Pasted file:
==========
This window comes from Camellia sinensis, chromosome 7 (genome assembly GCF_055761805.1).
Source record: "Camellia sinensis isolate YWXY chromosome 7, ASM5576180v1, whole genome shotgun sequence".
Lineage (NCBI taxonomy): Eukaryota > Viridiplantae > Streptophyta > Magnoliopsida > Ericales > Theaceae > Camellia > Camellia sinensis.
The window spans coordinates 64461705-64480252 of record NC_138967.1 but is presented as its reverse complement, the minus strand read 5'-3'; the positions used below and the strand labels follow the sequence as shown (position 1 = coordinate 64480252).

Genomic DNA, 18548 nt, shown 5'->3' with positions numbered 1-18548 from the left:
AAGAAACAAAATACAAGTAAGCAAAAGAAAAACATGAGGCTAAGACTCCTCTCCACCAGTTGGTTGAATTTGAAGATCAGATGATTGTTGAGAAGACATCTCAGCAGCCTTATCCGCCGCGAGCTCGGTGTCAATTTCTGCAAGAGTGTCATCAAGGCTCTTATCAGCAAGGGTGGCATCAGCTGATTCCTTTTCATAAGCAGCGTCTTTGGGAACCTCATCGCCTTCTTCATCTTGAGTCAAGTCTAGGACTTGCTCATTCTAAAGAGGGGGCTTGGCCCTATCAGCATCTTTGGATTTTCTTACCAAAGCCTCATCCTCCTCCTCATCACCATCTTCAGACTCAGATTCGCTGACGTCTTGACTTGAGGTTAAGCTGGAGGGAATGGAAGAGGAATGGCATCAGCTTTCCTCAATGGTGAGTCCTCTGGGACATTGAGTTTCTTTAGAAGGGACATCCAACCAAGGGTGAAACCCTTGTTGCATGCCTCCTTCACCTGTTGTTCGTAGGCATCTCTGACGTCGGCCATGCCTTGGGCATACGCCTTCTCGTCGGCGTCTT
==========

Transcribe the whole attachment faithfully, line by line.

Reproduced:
This window comes from Camellia sinensis, chromosome 7 (genome assembly GCF_055761805.1).
Source record: "Camellia sinensis isolate YWXY chromosome 7, ASM5576180v1, whole genome shotgun sequence".
Lineage (NCBI taxonomy): Eukaryota > Viridiplantae > Streptophyta > Magnoliopsida > Ericales > Theaceae > Camellia > Camellia sinensis.
The window spans coordinates 64461705-64480252 of record NC_138967.1 but is presented as its reverse complement, the minus strand read 5'-3'; the positions used below and the strand labels follow the sequence as shown (position 1 = coordinate 64480252).

Genomic DNA, 18548 nt, shown 5'->3' with positions numbered 1-18548 from the left:
AAGAAACAAAATACAAGTAAGCAAAAGAAAAACATGAGGCTAAGACTCCTCTCCACCAGTTGGTTGAATTTGAAGATCAGATGATTGTTGAGAAGACATCTCAGCAGCCTTATCCGCCGCGAGCTCGGTGTCAATTTCTGCAAGAGTGTCATCAAGGCTCTTATCAGCAAGGGTGGCATCAGCTGATTCCTTTTCATAAGCAGCGTCTTTGGGAACCTCATCGCCTTCTTCATCTTGAGTCAAGTCTAGGACTTGCTCATTCTAAAGAGGGGGCTTGGCCCTATCAGCATCTTTGGATTTTCTTACCAAAGCCTCATCCTCCTCCTCATCACCATCTTCAGACTCAGATTCGCTGACGTCTTGACTTGAGGTTAAGCTGGAGGGAATGGAAGAGGAATGGCATCAGCTTTCCTCAATGGTGAGTCCTCTGGGACATTGAGTTTCTTTAGAAGGGACATCCAACCAAGGGTGAAACCCTTGTTGCATGCCTCCTTCACCTGTTGTTCGTAGGCATCTCTGACGTCGGCCATGCCTTGGGCATACGCCTTCTCGTCGGCGTCTT